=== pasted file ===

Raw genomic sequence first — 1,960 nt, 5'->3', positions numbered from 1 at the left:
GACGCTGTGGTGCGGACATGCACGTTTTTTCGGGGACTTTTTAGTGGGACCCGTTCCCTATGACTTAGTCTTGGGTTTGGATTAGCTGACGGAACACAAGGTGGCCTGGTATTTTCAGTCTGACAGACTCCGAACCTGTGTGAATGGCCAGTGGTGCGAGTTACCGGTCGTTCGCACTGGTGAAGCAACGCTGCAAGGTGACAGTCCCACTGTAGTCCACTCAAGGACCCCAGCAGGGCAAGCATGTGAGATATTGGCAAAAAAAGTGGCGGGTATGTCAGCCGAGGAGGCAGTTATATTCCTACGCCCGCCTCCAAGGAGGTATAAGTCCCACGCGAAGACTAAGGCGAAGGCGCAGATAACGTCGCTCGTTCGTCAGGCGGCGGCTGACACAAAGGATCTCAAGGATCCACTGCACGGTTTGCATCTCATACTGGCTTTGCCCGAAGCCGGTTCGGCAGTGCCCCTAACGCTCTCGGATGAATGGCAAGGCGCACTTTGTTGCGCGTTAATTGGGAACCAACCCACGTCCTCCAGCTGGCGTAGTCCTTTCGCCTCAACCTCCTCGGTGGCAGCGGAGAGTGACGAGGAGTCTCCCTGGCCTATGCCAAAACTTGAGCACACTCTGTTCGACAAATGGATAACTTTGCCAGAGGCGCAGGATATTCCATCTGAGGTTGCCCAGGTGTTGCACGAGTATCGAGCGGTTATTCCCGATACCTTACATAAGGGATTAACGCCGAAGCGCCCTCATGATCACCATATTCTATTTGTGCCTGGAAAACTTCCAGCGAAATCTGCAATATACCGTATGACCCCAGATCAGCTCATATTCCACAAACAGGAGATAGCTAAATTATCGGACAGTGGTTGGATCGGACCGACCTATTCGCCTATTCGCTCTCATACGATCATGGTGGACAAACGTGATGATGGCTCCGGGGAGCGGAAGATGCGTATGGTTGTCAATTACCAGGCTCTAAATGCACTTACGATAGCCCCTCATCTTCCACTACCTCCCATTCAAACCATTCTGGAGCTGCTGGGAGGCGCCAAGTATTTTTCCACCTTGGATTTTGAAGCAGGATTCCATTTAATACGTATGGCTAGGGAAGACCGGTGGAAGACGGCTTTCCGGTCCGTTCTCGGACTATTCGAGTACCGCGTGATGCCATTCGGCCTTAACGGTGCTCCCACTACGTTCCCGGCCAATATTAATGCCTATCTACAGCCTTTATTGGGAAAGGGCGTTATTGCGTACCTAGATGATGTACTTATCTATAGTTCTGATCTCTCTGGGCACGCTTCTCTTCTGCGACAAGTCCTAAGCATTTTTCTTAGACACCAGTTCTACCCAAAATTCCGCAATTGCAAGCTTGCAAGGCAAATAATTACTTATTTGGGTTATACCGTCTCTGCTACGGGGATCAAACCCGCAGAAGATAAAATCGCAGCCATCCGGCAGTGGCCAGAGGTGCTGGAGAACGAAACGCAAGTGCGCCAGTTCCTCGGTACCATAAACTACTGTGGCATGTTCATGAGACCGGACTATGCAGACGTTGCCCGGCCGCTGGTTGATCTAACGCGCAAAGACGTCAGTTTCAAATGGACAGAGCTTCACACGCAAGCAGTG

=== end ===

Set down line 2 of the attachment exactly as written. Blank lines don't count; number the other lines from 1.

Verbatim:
GACGCTGTGGTGCGGACATGCACGTTTTTTCGGGGACTTTTTAGTGGGACCCGTTCCCTATGACTTAGTCTTGGGTTTGGATTAGCTGACGGAACACAAGGTGGCCTGGTATTTTCAGTCTGACAGACTCCGAACCTGTGTGAATGGCCAGTGGTGCGAGTTACCGGTCGTTCGCACTGGTGAAGCAACGCTGCAAGGTGACAGTCCCACTGTAGTCCACTCAAGGACCCCAGCAGGGCAAGCATGTGAGATATTGGCAAAAAAAGTGGCGGGTATGTCAGCCGAGGAGGCAGTTATATTCCTACGCCCGCCTCCAAGGAGGTATAAGTCCCACGCGAAGACTAAGGCGAAGGCGCAGATAACGTCGCTCGTTCGTCAGGCGGCGGCTGACACAAAGGATCTCAAGGATCCACTGCACGGTTTGCATCTCATACTGGCTTTGCCCGAAGCCGGTTCGGCAGTGCCCCTAACGCTCTCGGATGAATGGCAAGGCGCACTTTGTTGCGCGTTAATTGGGAACCAACCCACGTCCTCCAGCTGGCGTAGTCCTTTCGCCTCAACCTCCTCGGTGGCAGCGGAGAGTGACGAGGAGTCTCCCTGGCCTATGCCAAAACTTGAGCACACTCTGTTCGACAAATGGATAACTTTGCCAGAGGCGCAGGATATTCCATCTGAGGTTGCCCAGGTGTTGCACGAGTATCGAGCGGTTATTCCCGATACCTTACATAAGGGATTAACGCCGAAGCGCCCTCATGATCACCATATTCTATTTGTGCCTGGAAAACTTCCAGCGAAATCTGCAATATACCGTATGACCCCAGATCAGCTCATATTCCACAAACAGGAGATAGCTAAATTATCGGACAGTGGTTGGATCGGACCGACCTATTCGCCTATTCGCTCTCATACGATCATGGTGGACAAACGTGATGATGGCTCCGGGGAGCGGAAGATGCGTATGGTTGTCAATTACCAGGCTCTAAATGCACTTACGATAGCCCCTCATCTTCCACTACCTCCCATTCAAACCATTCTGGAGCTGCTGGGAGGCGCCAAGTATTTTTCCACCTTGGATTTTGAAGCAGGATTCCATTTAATACGTATGGCTAGGGAAGACCGGTGGAAGACGGCTTTCCGGTCCGTTCTCGGACTATTCGAGTACCGCGTGATGCCATTCGGCCTTAACGGTGCTCCCACTACGTTCCCGGCCAATATTAATGCCTATCTACAGCCTTTATTGGGAAAGGGCGTTATTGCGTACCTAGATGATGTACTTATCTATAGTTCTGATCTCTCTGGGCACGCTTCTCTTCTGCGACAAGTCCTAAGCATTTTTCTTAGACACCAGTTCTACCCAAAATTCCGCAATTGCAAGCTTGCAAGGCAAATAATTACTTATTTGGGTTATACCGTCTCTGCTACGGGGATCAAACCCGCAGAAGATAAAATCGCAGCCATCCGGCAGTGGCCAGAGGTGCTGGAGAACGAAACGCAAGTGCGCCAGTTCCTCGGTACCATAAACTACTGTGGCATGTTCATGAGACCGGACTATGCAGACGTTGCCCGGCCGCTGGTTGATCTAACGCGCAAAGACGTCAGTTTCAAATGGACAGAGCTTCACACGCAAGCAGTG